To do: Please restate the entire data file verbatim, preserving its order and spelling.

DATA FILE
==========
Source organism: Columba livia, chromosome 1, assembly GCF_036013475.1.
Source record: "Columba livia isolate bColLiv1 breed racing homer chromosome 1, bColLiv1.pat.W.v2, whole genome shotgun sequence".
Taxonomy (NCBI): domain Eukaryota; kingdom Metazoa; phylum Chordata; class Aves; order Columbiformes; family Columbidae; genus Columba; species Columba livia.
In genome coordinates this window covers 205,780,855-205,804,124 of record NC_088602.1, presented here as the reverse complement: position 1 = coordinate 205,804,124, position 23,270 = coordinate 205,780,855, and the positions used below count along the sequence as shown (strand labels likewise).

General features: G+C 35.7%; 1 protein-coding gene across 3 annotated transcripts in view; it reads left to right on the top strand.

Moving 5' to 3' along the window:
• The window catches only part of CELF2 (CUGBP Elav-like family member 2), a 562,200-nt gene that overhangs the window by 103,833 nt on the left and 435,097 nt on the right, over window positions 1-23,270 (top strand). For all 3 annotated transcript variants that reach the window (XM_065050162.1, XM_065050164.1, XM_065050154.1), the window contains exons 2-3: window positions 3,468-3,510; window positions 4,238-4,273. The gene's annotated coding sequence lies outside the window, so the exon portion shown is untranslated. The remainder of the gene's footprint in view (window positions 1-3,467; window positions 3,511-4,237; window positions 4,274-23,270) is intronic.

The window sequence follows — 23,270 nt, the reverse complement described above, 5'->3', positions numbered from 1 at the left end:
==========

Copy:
Source organism: Columba livia, chromosome 1, assembly GCF_036013475.1.
Source record: "Columba livia isolate bColLiv1 breed racing homer chromosome 1, bColLiv1.pat.W.v2, whole genome shotgun sequence".
Taxonomy (NCBI): domain Eukaryota; kingdom Metazoa; phylum Chordata; class Aves; order Columbiformes; family Columbidae; genus Columba; species Columba livia.
In genome coordinates this window covers 205,780,855-205,804,124 of record NC_088602.1, presented here as the reverse complement: position 1 = coordinate 205,804,124, position 23,270 = coordinate 205,780,855, and the positions used below count along the sequence as shown (strand labels likewise).

General features: G+C 35.7%; 1 protein-coding gene across 3 annotated transcripts in view; it reads left to right on the top strand.

Moving 5' to 3' along the window:
• The window catches only part of CELF2 (CUGBP Elav-like family member 2), a 562,200-nt gene that overhangs the window by 103,833 nt on the left and 435,097 nt on the right, over window positions 1-23,270 (top strand). For all 3 annotated transcript variants that reach the window (XM_065050162.1, XM_065050164.1, XM_065050154.1), the window contains exons 2-3: window positions 3,468-3,510; window positions 4,238-4,273. The gene's annotated coding sequence lies outside the window, so the exon portion shown is untranslated. The remainder of the gene's footprint in view (window positions 1-3,467; window positions 3,511-4,237; window positions 4,274-23,270) is intronic.

The window sequence follows — 23,270 nt, the reverse complement described above, 5'->3', positions numbered from 1 at the left end: